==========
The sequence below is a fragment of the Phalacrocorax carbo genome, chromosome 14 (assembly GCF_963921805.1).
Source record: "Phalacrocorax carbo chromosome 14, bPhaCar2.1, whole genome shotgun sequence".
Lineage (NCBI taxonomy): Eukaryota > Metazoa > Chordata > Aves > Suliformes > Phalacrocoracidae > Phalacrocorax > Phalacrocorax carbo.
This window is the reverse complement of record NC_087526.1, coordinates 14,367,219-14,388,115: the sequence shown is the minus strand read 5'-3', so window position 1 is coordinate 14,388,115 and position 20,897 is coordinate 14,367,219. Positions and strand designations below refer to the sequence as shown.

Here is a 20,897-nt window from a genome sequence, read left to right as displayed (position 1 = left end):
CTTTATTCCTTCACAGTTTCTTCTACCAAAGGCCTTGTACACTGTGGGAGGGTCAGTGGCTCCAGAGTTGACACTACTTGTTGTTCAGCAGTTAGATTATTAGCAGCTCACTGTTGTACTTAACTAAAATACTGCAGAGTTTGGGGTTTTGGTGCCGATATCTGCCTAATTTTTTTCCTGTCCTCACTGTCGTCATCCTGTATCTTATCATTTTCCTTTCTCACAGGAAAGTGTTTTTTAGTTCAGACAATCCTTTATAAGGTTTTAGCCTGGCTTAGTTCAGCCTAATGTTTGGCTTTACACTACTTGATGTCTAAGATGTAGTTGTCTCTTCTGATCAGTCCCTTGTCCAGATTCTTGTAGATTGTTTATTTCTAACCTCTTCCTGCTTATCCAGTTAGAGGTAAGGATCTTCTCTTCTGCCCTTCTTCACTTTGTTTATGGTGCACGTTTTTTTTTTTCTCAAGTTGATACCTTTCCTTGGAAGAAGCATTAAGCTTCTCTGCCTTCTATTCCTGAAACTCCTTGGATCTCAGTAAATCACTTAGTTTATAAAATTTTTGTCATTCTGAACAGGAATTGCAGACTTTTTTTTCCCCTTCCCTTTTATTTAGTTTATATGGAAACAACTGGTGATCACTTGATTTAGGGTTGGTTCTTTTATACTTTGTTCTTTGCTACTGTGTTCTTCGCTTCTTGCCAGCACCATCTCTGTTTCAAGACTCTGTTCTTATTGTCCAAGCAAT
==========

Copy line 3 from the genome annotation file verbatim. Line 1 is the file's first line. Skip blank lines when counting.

Lineage (NCBI taxonomy): Eukaryota > Metazoa > Chordata > Aves > Suliformes > Phalacrocoracidae > Phalacrocorax > Phalacrocorax carbo.